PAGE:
9:30am : 2nd grade class come in, teach a lesson on comparing and contrasting- *hope that most students are already familiar with Goldilocks and Three Bears, Read them "Goldisocks and the Three Libearians. Use the smartboard to compare and contrast the elements of the story. Have students complete the Venn Diagram. Allow students 12 minutes for book checkout.

    10:15am: 1st grade class, in the middle of an author study on Laura Joffe Numeroff- read another one of her books, visit her website using the smart board to find out more information on her life. Discuss what a circle story is. As a class come up with our own circle story based on the story we just read. Students will create an illustration to go with our story. Later this will be made into a class book. 10-12 mins for book check out.

    11:00am: trouble shoot the 10 things that teachers have called about while I was teaching- projectors, computers, printers, etc. Fix the ones I can, and call the computer dept for the ones I can't.

    Pull a cart of animal books for the Kindergarten research the teachers have asked me for and biography books on explorers that the 4th grade teachers want to borrow.

    Hang student work on bulletin board.

    11:45: Lunch

    12:45: Kindergarten! Work on listening skills while reading The Alligator Arrived with Apples. Talk about ABC order- like we keep the books as well as alliteration. Students must come up with one food that starts with the same letter as their name. Go to smartboard and students will match food to the letters they start with. Students will write and draw modeling the story. Book check out- assist students in finding one book they can read as well as a picture book of their choosing.- 15-17 mins.

    1:30: another 2nd grade class

    2:15: 5th grade, working in computer lab. Teach students how to use noodletools to cite sources for their upcoming research project. Explore some of the sources they will be able to use for the project and discuss how we know it is a credible source.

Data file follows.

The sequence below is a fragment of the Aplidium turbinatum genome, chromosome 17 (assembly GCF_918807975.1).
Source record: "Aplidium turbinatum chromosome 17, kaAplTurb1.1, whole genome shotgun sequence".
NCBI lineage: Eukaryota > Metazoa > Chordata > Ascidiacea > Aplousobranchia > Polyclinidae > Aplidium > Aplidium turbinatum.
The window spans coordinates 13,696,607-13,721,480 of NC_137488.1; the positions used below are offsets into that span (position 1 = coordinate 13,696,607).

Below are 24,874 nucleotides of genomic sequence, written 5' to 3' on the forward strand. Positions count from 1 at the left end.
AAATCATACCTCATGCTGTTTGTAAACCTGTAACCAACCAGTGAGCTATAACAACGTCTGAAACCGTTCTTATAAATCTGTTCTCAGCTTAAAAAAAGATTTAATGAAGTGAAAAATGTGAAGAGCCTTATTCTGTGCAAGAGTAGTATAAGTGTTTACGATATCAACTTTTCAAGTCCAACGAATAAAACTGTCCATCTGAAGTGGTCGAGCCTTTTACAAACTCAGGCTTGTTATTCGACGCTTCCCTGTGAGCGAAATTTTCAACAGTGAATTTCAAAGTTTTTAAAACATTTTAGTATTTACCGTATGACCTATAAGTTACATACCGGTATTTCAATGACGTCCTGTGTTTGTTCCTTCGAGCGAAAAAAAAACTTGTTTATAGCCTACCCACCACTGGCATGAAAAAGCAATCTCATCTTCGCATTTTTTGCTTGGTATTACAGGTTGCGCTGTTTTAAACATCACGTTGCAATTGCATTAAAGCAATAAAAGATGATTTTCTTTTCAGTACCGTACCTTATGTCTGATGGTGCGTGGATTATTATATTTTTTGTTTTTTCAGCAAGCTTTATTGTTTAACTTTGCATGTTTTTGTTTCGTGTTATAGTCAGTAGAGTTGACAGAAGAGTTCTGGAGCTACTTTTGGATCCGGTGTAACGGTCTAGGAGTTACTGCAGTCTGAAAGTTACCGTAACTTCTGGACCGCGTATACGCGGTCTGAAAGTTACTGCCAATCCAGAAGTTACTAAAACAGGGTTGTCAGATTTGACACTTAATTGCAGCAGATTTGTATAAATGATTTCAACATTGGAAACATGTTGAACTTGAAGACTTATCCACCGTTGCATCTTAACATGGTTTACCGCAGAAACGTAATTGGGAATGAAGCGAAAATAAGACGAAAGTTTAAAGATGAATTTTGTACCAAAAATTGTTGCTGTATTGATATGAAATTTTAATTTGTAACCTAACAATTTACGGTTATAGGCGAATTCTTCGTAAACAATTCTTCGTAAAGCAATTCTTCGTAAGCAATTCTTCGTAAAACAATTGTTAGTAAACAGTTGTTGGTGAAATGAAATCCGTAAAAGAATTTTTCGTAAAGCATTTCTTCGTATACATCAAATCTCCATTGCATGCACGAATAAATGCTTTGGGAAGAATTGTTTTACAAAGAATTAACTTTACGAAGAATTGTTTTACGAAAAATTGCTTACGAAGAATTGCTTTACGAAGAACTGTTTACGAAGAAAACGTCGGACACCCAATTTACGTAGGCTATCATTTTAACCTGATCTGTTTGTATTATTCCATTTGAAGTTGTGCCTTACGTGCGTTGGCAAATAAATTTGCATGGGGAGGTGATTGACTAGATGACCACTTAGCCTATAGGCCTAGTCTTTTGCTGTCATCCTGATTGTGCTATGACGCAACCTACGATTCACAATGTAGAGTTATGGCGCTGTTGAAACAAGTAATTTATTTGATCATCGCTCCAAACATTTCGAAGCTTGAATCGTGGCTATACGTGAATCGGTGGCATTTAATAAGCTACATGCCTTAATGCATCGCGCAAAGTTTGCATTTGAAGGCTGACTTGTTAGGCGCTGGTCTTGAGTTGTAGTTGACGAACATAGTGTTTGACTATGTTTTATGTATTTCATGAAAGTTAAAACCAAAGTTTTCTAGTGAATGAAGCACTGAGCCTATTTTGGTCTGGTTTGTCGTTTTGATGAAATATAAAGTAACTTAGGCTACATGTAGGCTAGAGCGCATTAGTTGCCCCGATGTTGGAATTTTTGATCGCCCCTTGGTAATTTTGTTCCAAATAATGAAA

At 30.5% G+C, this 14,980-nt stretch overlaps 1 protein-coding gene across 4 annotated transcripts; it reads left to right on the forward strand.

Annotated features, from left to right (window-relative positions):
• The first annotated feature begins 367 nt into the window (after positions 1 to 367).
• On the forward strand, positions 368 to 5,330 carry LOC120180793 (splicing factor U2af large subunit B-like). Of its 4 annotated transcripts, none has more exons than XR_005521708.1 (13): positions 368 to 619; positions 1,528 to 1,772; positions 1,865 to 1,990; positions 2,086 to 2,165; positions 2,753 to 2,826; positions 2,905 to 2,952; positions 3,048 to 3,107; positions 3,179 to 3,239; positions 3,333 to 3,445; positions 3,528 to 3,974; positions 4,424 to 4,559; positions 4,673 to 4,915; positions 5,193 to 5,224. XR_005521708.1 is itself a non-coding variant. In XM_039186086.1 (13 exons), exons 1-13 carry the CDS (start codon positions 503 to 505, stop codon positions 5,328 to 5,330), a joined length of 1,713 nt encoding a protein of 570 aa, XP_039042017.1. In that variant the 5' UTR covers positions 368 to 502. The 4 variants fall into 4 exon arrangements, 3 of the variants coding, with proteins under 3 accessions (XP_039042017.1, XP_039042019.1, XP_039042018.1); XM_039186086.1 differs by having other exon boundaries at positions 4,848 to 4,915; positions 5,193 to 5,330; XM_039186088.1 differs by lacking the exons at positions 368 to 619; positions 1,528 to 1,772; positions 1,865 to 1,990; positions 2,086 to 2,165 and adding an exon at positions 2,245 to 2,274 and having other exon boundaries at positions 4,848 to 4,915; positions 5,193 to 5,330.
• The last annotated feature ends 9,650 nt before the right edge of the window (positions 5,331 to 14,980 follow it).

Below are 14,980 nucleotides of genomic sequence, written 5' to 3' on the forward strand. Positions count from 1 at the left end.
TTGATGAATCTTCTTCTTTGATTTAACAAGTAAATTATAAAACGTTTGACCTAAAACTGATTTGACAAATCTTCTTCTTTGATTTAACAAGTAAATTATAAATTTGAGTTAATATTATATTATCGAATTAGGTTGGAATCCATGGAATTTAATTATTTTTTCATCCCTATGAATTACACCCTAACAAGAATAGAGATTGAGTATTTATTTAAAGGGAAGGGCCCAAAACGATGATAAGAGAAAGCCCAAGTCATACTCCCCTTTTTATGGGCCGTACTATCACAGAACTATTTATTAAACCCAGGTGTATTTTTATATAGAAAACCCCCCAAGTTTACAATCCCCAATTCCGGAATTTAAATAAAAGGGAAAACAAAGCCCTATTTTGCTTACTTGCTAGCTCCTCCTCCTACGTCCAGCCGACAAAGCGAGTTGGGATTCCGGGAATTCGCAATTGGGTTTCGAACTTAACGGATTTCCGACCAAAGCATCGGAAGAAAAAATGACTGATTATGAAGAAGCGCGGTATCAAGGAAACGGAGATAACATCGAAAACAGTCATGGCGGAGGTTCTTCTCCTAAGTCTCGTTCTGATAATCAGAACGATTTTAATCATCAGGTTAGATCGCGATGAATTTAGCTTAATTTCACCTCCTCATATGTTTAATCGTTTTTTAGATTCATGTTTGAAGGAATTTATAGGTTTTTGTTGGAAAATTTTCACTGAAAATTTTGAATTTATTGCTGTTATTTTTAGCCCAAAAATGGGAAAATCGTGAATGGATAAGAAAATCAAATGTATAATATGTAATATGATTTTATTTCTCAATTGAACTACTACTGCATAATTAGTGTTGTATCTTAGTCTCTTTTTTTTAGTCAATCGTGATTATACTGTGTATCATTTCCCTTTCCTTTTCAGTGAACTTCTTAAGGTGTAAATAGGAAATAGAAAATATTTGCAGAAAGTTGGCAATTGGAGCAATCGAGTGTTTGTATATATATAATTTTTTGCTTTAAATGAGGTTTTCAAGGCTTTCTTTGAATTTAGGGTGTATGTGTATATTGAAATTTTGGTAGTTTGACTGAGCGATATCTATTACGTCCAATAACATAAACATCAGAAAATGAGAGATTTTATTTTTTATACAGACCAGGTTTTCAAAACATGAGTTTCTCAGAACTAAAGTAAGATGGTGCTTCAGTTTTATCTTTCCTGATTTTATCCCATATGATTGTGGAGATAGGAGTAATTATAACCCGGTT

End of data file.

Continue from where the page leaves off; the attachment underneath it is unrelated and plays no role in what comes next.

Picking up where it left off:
3:00: students go home
     
  30. stephenpe

    stephenpe Connoisseur

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    Jul 10, 2011

    I have to add something here. I work in two schools. One without a library and the other with a library but and SRP doing the job.
    She did the job as an unpaid volunteer for 4 years until they hired her (minimum wage). From this list she does most of it
    She is also in charge of the AR program. Organizes our end of year reception for graduating seniors. I dont think she has a college degree but her three daughters are all geniuses.
    She is a HUGE asset to our school. I think all schools should have nice libraries and media specialists to run them. Art teachers, tech labs, music teachers PE teachers obviously and
    counselors. I actually live for the day when the Air Force has a bake sale to buy that new jet (for that congressman whose district really needs those jobs) and my school has all the support and materials they need for kids.
    btw my librariless school has a bookmobile that visits.
     
  31. PCdiva

    PCdiva Connoisseur

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    That is wonderful for the sake of your students that your SRP does this...but that wouldn't fly here in NY...the union would be all over her since she is doing something outside her job description.
     
  32. MissCeliaB

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    I am so glad I don't live in a big union state. Most of the things I love most about my job are outside of my job description.
     
  33. JustMe

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    Jul 10, 2011

    But because there are people who are willing to do something beyond their job description (and perhaps level of expertise), districts will feel perfectly justified in hiring them opposed to trained professionals. And if they can do that to a library media specialist, then...
     
  34. Youngteacher226